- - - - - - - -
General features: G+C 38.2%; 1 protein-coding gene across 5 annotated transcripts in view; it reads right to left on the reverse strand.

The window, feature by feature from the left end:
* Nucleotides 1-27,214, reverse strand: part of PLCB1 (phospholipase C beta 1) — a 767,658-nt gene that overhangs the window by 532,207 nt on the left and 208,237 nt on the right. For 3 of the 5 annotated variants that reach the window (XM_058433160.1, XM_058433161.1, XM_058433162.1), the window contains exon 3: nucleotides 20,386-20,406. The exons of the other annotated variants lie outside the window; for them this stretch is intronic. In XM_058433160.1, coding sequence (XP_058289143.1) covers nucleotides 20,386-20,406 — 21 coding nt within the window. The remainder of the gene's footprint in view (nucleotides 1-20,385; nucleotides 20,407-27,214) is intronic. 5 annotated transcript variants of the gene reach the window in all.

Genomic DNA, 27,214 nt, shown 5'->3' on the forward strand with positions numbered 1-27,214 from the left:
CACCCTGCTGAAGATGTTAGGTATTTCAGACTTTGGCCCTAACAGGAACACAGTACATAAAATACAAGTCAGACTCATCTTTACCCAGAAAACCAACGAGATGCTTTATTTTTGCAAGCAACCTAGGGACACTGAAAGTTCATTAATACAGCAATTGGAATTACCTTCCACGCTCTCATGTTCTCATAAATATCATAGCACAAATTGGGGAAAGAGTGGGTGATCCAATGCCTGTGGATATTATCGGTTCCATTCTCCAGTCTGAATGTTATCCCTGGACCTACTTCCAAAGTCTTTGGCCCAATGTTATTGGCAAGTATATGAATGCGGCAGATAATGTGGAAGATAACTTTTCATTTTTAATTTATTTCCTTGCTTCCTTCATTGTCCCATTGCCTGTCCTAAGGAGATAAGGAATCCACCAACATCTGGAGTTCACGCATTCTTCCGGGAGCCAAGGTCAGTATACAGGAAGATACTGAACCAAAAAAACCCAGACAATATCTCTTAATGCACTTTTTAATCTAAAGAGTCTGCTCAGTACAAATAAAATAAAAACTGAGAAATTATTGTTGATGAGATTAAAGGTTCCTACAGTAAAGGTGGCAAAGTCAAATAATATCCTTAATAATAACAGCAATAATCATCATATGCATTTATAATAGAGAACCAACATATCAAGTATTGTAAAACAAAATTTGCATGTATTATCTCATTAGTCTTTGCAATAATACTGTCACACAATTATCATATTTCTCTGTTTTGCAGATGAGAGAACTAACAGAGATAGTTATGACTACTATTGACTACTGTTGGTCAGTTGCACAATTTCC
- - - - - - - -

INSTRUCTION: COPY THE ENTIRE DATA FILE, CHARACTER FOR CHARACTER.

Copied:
General features: G+C 38.2%; 1 protein-coding gene across 5 annotated transcripts in view; it reads right to left on the reverse strand.

The window, feature by feature from the left end:
* Nucleotides 1-27,214, reverse strand: part of PLCB1 (phospholipase C beta 1) — a 767,658-nt gene that overhangs the window by 532,207 nt on the left and 208,237 nt on the right. For 3 of the 5 annotated variants that reach the window (XM_058433160.1, XM_058433161.1, XM_058433162.1), the window contains exon 3: nucleotides 20,386-20,406. The exons of the other annotated variants lie outside the window; for them this stretch is intronic. In XM_058433160.1, coding sequence (XP_058289143.1) covers nucleotides 20,386-20,406 — 21 coding nt within the window. The remainder of the gene's footprint in view (nucleotides 1-20,385; nucleotides 20,407-27,214) is intronic. 5 annotated transcript variants of the gene reach the window in all.

Genomic DNA, 27,214 nt, shown 5'->3' on the forward strand with positions numbered 1-27,214 from the left:
CACCCTGCTGAAGATGTTAGGTATTTCAGACTTTGGCCCTAACAGGAACACAGTACATAAAATACAAGTCAGACTCATCTTTACCCAGAAAACCAACGAGATGCTTTATTTTTGCAAGCAACCTAGGGACACTGAAAGTTCATTAATACAGCAATTGGAATTACCTTCCACGCTCTCATGTTCTCATAAATATCATAGCACAAATTGGGGAAAGAGTGGGTGATCCAATGCCTGTGGATATTATCGGTTCCATTCTCCAGTCTGAATGTTATCCCTGGACCTACTTCCAAAGTCTTTGGCCCAATGTTATTGGCAAGTATATGAATGCGGCAGATAATGTGGAAGATAACTTTTCATTTTTAATTTATTTCCTTGCTTCCTTCATTGTCCCATTGCCTGTCCTAAGGAGATAAGGAATCCACCAACATCTGGAGTTCACGCATTCTTCCGGGAGCCAAGGTCAGTATACAGGAAGATACTGAACCAAAAAAACCCAGACAATATCTCTTAATGCACTTTTTAATCTAAAGAGTCTGCTCAGTACAAATAAAATAAAAACTGAGAAATTATTGTTGATGAGATTAAAGGTTCCTACAGTAAAGGTGGCAAAGTCAAATAATATCCTTAATAATAACAGCAATAATCATCATATGCATTTATAATAGAGAACCAACATATCAAGTATTGTAAAACAAAATTTGCATGTATTATCTCATTAGTCTTTGCAATAATACTGTCACACAATTATCATATTTCTCTGTTTTGCAGATGAGAGAACTAACAGAGATAGTTATGACTACTATTGACTACTGTTGGTCAGTTGCACAATTTCC